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Focus to the Journey

Special to the National Catholic Reporter
New York

Six women are gathered for class in a cheerful second-floor room on the Upper West Side of Manhattan, where they wait to learn about leadership from impressive teachers whose lives served as models for their people.

Not one of the teachers will come to class.

The teachers have good reasons for not showing. They’ve been dead for thousands of years. It is the task of Charity Sr. Arleen Ketchum to demonstrate that these teachers, women from the Hebrew Bible, are fellow sufferers. Like the women in the class, these Hebrew women also faced shame, jealousy, invisibility and the inability to name and claim their unique gifts.

“God calls each of us to use the gifts given to us,” Ketchum tells that evening’s gathering at the Elizabeth Seton Women’s Center, which focuses on the story of Miriam. “Every one of us has a purpose.”

Other sessions will focus on Eve, Rebecca, Rachel and Leah, Shiprah and Puah, Esther, Ruth and Naomi.

Helping women find that purpose is the reason the Sisters of Charity of New York established the center following their 1995 general assembly. One of the goals established at that meeting, as part of the order’s Vision 2000, was “to respond to the needs of women and value women’s experience as sisters, weaving our gifts into the fabric of contemporary society.”

Ketchum, the 57-year-old founder and director, uses the story of Miriam, sister of Moses, for inspiration as the women sit in a circle on a sofa and cushioned folding chairs around her for their weekly midlife spirituality group. Ketchum wants the women of the past to become mentors for the center’s women. “They, like ourselves, were women on a faith journey with no blueprint for success,” she said.

“Miriam was not only the first woman to be called prophet, she was the first person to be called prophet,” Ketchum said, telling how Miriam preserved the life of the infant Moses and returned him to his mother’s breast when Pharoah’s daughter needed a wet nurse. “If it were not for the women in Moses’ life, he never would have seen that burning bush.”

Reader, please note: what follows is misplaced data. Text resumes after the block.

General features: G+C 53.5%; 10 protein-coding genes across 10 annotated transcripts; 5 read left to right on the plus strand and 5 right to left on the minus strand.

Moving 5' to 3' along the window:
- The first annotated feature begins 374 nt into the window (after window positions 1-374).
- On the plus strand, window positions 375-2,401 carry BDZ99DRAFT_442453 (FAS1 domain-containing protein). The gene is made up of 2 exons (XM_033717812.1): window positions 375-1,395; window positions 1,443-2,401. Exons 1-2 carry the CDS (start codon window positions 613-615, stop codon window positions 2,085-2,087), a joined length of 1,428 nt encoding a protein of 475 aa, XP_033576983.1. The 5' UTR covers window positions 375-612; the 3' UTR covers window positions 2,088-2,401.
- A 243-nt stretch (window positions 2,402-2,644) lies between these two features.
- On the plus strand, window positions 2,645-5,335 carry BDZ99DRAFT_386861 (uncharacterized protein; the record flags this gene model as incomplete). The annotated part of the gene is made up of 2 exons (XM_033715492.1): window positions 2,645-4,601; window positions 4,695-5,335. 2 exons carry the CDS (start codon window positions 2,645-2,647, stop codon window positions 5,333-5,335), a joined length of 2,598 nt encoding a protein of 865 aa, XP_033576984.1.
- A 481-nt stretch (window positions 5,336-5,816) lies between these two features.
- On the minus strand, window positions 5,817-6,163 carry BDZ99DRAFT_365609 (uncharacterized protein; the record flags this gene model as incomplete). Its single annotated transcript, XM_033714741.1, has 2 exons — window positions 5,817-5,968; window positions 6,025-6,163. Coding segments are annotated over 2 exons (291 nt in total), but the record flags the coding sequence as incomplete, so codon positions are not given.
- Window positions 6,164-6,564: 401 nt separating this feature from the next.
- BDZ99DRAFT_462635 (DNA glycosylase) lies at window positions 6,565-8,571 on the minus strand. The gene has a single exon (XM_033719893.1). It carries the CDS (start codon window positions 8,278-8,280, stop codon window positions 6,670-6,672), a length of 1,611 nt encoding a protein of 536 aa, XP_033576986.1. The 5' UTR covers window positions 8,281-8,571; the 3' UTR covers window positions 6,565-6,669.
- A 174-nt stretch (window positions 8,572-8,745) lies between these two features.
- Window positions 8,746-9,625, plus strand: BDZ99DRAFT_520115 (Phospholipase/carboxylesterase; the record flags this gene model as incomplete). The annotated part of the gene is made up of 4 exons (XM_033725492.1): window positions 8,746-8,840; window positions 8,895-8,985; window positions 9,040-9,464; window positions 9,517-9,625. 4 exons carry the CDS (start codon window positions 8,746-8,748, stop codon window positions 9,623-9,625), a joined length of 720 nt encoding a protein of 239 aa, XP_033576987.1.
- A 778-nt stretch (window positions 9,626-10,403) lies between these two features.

Miriam also was central to the Exodus, Ketchum points out. “She leads the people, especially the women, in ecstatic song and dance after they cross the Red Sea. She gave focus to the journey.”

But Miriam’s role is downplayed in scripture, Ketchum says, possibly by “the desire of a later editor to denigrate women,” and Moses is elevated.

“When someone goes up, another has to go down.” Miriam’s troubles began when she spoke up to authority, Ketchum tells them.

“That’s right,” several women call out.

Ketchum asks how Miriam’s experience compares with theirs.

Hafeesa Nettles speaks up immediately.

“I never felt appreciated,” she says. “From childhood I’d begun to believe I wasn’t worthy.”

Nettles, 47, who describes herself as “working poor,” says she has begun standing up to people when she disagrees. “I can’t let people beat me down anymore. I’ve been beaten down enough. I never could have done that before this group.”

After studying Ruth and learning about her decision to accompany her mother-in-law to a strange land, Nettles changed her life even more. She gave up her Manhattan apartment, with plans to return to Nashville where she attended college. She went online, found an apartment and got two job offers.

“That story made me think, ‘What difference does it make? There’s got to be a friend for me somewhere.’ Ruth inspired me that I can make a family wherever I go.”

Ketchum is thrilled.

“That’s what happens here,” she said. “Women’s voices become stronger. They find support from women here.”

More than 600 women a year of diverse faiths, cultures, economic means and ethnicity turn to the Seton Center for workshops, programs and referrals. Most live in the five boroughs of New York, although some come from Westchester County, Long Island, New Jersey and Connecticut.

“I feel you can really open your heart here about things that are troubling you,” said Cecilia Cedeno, who heard about the Seton Center through another women’s center in Brooklyn where she lives. “This is more spiritual. It goes deeper.”

Magda Moyano heard about the center through her yoga class.

“I just took a chance and came,” she said. “It’s a loving atmosphere for people in emotional transition who need support. I can’t imagine a better place.”

That loving atmosphere starts with Ketchum, or Arlie, as the women call her. A heavy-set woman with gray hair, she listens as the women share their stories, and makes sure everyone has a chance to be heard. She also allows one woman, an incest victim who cries quietly throughout most of the Miriam session, to remain quiet, telling her she will be there afterwards or the next day if she wants to talk.

Ketchum, whose background is in elementary education, said her current vocation emerged five years ago after she spent a sabbatical year at Berakah, a renewal center and retreat house in Pittsfield, N.H. There she took courses in women’s spirituality and women in scripture. Her return to New York coincided with her order’s efforts to live out the Vision 2000 goals, so Ketchum was chosen to start a center for women’s spirituality.